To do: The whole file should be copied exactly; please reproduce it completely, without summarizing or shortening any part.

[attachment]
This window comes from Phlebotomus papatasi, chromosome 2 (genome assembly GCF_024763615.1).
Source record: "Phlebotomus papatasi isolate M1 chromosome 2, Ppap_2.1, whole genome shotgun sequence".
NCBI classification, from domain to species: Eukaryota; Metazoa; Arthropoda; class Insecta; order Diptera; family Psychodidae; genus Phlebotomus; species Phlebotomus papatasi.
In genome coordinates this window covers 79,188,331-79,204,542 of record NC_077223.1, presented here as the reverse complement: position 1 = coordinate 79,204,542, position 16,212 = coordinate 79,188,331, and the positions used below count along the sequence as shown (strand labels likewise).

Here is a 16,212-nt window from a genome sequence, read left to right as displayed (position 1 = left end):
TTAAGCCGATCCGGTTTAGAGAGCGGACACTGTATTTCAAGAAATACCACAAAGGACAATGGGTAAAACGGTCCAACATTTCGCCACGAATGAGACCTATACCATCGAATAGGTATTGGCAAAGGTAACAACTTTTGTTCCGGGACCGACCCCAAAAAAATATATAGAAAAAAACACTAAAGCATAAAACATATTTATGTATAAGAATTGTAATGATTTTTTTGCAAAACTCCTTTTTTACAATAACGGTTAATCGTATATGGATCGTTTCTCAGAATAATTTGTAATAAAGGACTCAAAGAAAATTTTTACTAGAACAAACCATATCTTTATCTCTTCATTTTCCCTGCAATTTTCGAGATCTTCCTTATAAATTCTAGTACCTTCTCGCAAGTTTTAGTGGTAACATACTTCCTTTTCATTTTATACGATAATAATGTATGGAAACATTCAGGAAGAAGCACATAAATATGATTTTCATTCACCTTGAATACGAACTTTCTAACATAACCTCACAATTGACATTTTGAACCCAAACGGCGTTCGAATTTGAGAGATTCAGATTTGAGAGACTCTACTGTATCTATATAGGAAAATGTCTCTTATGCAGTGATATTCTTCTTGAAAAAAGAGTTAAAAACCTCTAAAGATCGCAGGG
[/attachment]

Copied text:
This window comes from Phlebotomus papatasi, chromosome 2 (genome assembly GCF_024763615.1).
Source record: "Phlebotomus papatasi isolate M1 chromosome 2, Ppap_2.1, whole genome shotgun sequence".
NCBI classification, from domain to species: Eukaryota; Metazoa; Arthropoda; class Insecta; order Diptera; family Psychodidae; genus Phlebotomus; species Phlebotomus papatasi.
In genome coordinates this window covers 79,188,331-79,204,542 of record NC_077223.1, presented here as the reverse complement: position 1 = coordinate 79,204,542, position 16,212 = coordinate 79,188,331, and the positions used below count along the sequence as shown (strand labels likewise).

Here is a 16,212-nt window from a genome sequence, read left to right as displayed (position 1 = left end):
TTAAGCCGATCCGGTTTAGAGAGCGGACACTGTATTTCAAGAAATACCACAAAGGACAATGGGTAAAACGGTCCAACATTTCGCCACGAATGAGACCTATACCATCGAATAGGTATTGGCAAAGGTAACAACTTTTGTTCCGGGACCGACCCCAAAAAAATATATAGAAAAAAACACTAAAGCATAAAACATATTTATGTATAAGAATTGTAATGATTTTTTTGCAAAACTCCTTTTTTACAATAACGGTTAATCGTATATGGATCGTTTCTCAGAATAATTTGTAATAAAGGACTCAAAGAAAATTTTTACTAGAACAAACCATATCTTTATCTCTTCATTTTCCCTGCAATTTTCGAGATCTTCCTTATAAATTCTAGTACCTTCTCGCAAGTTTTAGTGGTAACATACTTCCTTTTCATTTTATACGATAATAATGTATGGAAACATTCAGGAAGAAGCACATAAATATGATTTTCATTCACCTTGAATACGAACTTTCTAACATAACCTCACAATTGACATTTTGAACCCAAACGGCGTTCGAATTTGAGAGATTCAGATTTGAGAGACTCTACTGTATCTATATAGGAAAATGTCTCTTATGCAGTGATATTCTTCTTGAAAAAAGAGTTAAAAACCTCTAAAGATCGCAGGG